How to Get More Summer Parenting Time With Your Kids
Summer vacation is rapidly approaching and you want to spend as much time as you can with your children during their break from school. Hopefully, you and your children’s other parent have a solid custody and parenting plan in place that talks about summer vacation time with each of you. But what if you want extra time with your kids? Summer means longer days and frequent outdoor activities like BBQs and sporting events. If you would like to possibly increase your time with your kids for these kinds of special occasions, here are some steps that can help you accomplish this.
1. Talk to your child’s other parent: Sometimes, what appears to be the simplest solution actually is. If you and your ex are able to discuss your child custody and parenting time plan openly and without hostility, ask your ex for more parenting time during the summer. You may be surprised that your ex has a need for you to increase your parenting time, such as an increase in summer work hours or a planned long weekend with friends. When asking, always be respectful and civil with your ex, but let them know that the increase in time with you over their summer holiday is absolutely in their best interests.
2. Offer to increase your pickup/drop off responsibilities: If you don’t typically pick your child up from their baseball games on Wednesdays, then offer to do so. Picking up your child from home, driving them to their game, staying for the game and then driving them home again will afford you a bit more one-on-one time. Or, maybe you have shorter hours in the summer and you are able to pick your child up from their day camp rather than having them take the bus. Grab that extra time whenever you can and when it works for the family.
3. Offer to take them to special summer events: Maybe it’s a tradition for your family to watch fireworks on the 4th of July in your hometown. Or, perhaps there is a family reunion coming up in August that you’d love the kids to attend with you. Maybe you invested in season tickets for the Yankees. Summer can be filled with special events and activities that your kids will love, learn from and appreciate. Creating summer memories with your children can be priceless.
4. Suggest mini-vacations: You may already have one or two weeks with the children over the summer for an extended vacation. But, think about offering to take them, and perhaps some of their friends, to Hershey Park for a long weekend or down the shore to their grandparent’s beach house for a few days. Make sure that you are not intruding on their other parent’s time or vacations, however.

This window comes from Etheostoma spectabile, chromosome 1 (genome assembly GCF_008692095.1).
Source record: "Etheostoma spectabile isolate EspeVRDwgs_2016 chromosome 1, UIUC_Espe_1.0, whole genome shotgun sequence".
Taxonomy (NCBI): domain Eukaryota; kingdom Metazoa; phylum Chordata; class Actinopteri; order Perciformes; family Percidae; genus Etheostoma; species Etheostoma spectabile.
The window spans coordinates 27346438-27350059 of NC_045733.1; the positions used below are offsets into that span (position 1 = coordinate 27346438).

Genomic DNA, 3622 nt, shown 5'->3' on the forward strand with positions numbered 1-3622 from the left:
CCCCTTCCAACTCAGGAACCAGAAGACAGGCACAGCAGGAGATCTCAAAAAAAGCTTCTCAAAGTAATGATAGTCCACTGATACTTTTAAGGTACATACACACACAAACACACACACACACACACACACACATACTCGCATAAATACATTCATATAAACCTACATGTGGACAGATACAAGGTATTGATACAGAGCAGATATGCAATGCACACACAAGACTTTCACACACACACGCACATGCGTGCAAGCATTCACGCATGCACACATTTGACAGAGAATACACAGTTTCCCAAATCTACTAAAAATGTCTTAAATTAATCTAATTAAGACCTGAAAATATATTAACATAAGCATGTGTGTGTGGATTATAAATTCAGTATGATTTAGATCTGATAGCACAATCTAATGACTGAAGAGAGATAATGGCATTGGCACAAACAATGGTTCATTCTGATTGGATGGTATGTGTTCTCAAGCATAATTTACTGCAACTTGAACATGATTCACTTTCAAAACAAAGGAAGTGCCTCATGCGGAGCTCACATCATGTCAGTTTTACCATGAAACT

5. Use Facetime or Skype: When all else fails, look to technology this summer. Just a few minutes before your children go to bed on Facetime or on Skype can mean the all the difference to them if they are missing you and vice versa! Again, be respectful of your ex’s time as well as your kid’s mealtimes and bedtimes. While technology is no substitute for physically being with your kids, it is a good alternative for when logistics just won’t work for in-person time.
Get it in writing: If you are able to work out a change to your parenting plan for the summer, try to get the changes in writing if you can. For example, you write up the changed plan and then both of you sign it, preferably after a lawyer has looked it over. If this isn’t possible, at least retain any communications you have with your ex regarding the changes such as emails or text messages that discuss changes in times or agreed to plans (i.e., a text from your ex that says, “Sure – you can take Abby and Jake to beach on Saturday.”)
And above all, keep your kids as your focus. They appreciate the extra time with you but should not feel as though you and their other parent are battling. Do your best to keep the peace and maintain a healthy environment for them this summer and beyond. They’ll thank you for it!
Need help coming up with workable solutions for parenting time over summer vacation? We can help. Please call (888-888-0919) or contact us to schedule your initial attorney consultation.
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